Plastic bags - Environmental Audit Committee Contents


Recommendations


6.  Although there is evidence that higher charges can achieve greater impact, a charge set at 5p has been shown to be highly effective in Wales in substantially reducing use. Evidence from Ireland suggests that increasing the size of the charge, or having a credible threat to do so, is important for sustaining changed behaviours. The Government should implement a 5p charge for all single-use carrier bags, following the example of the scheme in Wales, but should review the level of the charge after two years to assess if an increase is necessary. (Paragraph 23)

7.  Paper bags can have a greater emissions impact than plastic bags. Exempting paper bags from the charge, as the Government proposes, would weaken the message to reuse bags, diminish the impact of the charge and the likely reduction in the number of bags used and associated environmental benefits. The Government should therefore include paper bags in the charge. (Paragraph 27)

8.  With the introduction of a charging scheme for single-use bags, the Government should be ready to introduce legislation to ensure that retailers sell 'bags for life' at an appropriate higher price than the charge for single-use bags, taking into account their greater emissions impact. The Government should set a minimum price for bags for life at a level which incentivises their reuse; perhaps a minimum of 10p for a thin and 20p for a thick bag for life that could subsequently be replaced for free if it breaks. The Government should ensure any additional proceeds of these charges also go to charity, with retailers allowed to recover the cost of such replacements. (Paragraph 36)

9.  The Government's proposed exemption for small retailers is unnecessary, and risks adding undue complexity to the scheme, reducing its environmental impact and reduction in bag use. There is compelling evidence that small retailers want to be included in the mandatory scheme as a voluntary approach could be counter-productive. The Government should include small retailers in the scheme, but exempt those with 10 employees or fewer from detailed reporting requirements. As in Wales, all shops should be required to publicise in-store the proceeds and where the money raised is spent. (Paragraph 40)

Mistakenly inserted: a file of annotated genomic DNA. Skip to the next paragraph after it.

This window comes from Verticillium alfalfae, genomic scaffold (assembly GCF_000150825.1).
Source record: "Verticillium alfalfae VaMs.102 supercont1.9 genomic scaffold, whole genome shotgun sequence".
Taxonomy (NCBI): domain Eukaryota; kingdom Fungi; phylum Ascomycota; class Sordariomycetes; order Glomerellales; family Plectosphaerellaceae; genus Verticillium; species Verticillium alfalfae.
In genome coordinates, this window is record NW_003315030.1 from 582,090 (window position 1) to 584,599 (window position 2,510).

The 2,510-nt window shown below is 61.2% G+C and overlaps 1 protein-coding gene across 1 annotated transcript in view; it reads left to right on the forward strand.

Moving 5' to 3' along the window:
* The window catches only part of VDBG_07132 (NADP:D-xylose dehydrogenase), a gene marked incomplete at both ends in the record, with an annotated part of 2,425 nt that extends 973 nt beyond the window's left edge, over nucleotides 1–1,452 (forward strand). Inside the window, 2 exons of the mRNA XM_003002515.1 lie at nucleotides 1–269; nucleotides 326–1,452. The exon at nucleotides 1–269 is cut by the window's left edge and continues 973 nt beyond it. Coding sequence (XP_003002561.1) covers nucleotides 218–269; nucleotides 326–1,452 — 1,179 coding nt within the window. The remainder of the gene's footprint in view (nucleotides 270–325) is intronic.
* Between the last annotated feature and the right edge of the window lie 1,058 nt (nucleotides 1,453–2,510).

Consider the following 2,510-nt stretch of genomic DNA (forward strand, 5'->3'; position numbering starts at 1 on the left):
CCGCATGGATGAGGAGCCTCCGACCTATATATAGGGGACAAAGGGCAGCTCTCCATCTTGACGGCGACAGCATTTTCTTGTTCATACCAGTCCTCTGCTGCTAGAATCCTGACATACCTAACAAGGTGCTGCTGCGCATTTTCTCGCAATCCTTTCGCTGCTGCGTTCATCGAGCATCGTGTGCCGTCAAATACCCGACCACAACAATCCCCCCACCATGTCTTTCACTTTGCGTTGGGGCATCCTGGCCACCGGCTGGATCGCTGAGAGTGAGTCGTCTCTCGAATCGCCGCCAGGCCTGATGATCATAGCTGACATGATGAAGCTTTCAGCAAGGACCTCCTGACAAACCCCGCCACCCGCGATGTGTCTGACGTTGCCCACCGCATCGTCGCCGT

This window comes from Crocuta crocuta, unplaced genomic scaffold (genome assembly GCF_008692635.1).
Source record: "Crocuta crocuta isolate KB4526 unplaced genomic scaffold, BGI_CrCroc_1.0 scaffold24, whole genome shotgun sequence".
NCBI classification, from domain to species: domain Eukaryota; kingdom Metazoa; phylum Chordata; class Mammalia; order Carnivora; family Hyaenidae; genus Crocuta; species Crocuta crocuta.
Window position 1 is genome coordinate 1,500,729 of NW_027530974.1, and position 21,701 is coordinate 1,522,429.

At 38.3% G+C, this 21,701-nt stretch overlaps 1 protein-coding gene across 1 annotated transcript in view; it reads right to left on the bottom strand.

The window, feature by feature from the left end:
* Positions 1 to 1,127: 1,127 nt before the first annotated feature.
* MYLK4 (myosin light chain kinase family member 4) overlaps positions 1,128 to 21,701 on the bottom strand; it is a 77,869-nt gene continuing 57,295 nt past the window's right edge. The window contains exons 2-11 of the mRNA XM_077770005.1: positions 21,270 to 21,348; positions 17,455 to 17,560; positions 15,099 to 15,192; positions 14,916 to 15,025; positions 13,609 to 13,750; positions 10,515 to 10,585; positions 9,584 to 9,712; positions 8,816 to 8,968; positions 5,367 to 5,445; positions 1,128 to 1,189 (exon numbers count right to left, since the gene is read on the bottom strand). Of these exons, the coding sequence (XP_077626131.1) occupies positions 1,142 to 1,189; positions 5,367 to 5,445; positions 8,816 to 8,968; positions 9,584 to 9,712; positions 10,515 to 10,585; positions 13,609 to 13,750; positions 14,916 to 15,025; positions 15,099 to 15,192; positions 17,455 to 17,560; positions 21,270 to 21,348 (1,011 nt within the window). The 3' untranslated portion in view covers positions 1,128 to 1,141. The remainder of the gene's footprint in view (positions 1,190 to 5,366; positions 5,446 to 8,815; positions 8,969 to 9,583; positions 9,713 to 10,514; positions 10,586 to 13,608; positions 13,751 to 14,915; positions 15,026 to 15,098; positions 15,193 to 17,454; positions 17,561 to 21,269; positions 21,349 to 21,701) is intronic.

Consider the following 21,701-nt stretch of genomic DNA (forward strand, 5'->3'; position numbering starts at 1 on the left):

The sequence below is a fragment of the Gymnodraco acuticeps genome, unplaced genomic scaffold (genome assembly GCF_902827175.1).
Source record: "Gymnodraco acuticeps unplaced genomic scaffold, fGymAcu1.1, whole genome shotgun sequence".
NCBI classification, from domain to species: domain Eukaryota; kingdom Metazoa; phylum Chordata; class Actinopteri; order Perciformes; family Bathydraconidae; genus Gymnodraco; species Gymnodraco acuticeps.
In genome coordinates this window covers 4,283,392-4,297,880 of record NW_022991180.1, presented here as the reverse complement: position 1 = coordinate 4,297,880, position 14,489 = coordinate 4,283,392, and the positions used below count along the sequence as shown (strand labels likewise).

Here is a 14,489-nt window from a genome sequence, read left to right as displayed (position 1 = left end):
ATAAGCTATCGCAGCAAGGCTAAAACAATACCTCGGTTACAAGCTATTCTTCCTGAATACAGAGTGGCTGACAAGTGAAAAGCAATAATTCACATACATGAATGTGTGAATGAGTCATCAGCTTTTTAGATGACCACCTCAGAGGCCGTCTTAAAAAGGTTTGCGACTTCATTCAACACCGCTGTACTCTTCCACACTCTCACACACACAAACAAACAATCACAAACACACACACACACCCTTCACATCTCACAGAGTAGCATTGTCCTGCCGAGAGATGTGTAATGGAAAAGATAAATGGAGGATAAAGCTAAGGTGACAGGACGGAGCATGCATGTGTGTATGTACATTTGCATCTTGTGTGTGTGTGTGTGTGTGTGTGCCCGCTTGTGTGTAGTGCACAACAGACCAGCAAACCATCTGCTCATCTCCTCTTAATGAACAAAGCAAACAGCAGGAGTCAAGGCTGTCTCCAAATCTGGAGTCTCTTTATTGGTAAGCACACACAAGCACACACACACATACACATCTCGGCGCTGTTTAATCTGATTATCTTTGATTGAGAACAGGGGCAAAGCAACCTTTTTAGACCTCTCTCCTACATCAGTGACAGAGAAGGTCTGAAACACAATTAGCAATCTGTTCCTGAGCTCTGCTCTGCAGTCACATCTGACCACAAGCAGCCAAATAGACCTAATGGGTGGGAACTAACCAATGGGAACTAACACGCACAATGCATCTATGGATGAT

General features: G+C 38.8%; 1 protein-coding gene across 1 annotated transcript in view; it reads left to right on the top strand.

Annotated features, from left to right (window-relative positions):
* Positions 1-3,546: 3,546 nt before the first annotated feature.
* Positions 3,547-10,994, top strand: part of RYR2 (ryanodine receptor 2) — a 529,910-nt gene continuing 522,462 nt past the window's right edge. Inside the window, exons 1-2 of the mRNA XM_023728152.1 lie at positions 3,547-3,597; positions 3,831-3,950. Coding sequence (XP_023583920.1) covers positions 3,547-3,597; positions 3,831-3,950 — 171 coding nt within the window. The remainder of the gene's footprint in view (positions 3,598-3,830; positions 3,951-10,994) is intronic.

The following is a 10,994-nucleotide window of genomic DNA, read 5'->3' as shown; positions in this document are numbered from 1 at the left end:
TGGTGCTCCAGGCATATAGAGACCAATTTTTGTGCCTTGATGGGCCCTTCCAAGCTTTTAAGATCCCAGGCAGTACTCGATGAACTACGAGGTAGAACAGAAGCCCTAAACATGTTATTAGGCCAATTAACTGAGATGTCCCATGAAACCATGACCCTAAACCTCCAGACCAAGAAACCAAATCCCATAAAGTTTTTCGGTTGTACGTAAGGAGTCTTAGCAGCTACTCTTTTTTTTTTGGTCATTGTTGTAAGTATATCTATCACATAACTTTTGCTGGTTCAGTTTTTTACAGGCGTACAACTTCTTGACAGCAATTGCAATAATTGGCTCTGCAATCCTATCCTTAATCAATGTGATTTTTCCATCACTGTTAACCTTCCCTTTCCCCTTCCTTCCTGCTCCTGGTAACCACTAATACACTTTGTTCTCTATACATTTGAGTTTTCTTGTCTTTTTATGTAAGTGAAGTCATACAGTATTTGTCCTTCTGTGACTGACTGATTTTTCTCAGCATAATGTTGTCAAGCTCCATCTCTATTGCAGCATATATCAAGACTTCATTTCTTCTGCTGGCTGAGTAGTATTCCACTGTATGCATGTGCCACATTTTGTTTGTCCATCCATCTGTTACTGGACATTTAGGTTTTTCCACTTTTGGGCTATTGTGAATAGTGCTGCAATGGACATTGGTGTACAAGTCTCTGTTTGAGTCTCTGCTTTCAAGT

10.  Whilst we support the use of funds for good causes, such as environmental charities, we are concerned about potential abuse of the scheme. The Government should set clear rules for transparent reporting and for retailers to publicise prominently in store where the funds are going. It should ensure tough sanctions exist to prevent retailers having a conflict of interest about which charities are supported and ideally shoppers should decide which local charity the funds go to, as already happens in some stores. If there is evidence of retailers abusing this approach, the Government should follow the example of the landfill tax and plastic bag tax in the Republic of Ireland by centrally collecting and allocating funds for environmental projects. (Paragraph 43)

11.  Under current proposals the Treasury intends to take VAT from the proceeds from the bag charge (just under 1p of the 5p), which would otherwise go to charity. The estimated £19 million raised in VAT should be spent on new environmental programmes and to cover the costs of monitoring the effectiveness of the scheme. This would help reinforce the wider environmental objectives of the charge and maintain public support. (Paragraph 45)

12.  More research is needed into how people respond to the charge including the impact on littering and recycling. The Government should ensure that retailers collect and submit data on bag reuse, and monitor how the charge affects wider behaviours to ensure the scheme has as significant an environmental impact as possible. (Paragraph 49)

13.  The Government should remove the proposed exemption for biodegradable bags. It presents risks to recyclers and might cause as much harm to the natural environment and wildlife as new or recycled bags. (Paragraph 64)


 
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Prepared 6 February 2014